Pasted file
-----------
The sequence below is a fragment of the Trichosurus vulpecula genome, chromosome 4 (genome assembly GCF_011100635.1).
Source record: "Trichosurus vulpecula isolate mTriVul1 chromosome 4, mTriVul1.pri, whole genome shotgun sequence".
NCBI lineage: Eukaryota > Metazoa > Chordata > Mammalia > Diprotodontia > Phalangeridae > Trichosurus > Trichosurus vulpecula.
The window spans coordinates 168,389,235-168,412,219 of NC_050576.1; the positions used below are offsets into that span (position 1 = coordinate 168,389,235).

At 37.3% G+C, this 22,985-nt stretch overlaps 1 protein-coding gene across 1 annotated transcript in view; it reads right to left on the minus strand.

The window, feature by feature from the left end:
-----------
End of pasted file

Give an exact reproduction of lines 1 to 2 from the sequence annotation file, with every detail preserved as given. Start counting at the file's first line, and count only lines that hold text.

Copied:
The sequence below is a fragment of the Trichosurus vulpecula genome, chromosome 4 (genome assembly GCF_011100635.1).
Source record: "Trichosurus vulpecula isolate mTriVul1 chromosome 4, mTriVul1.pri, whole genome shotgun sequence".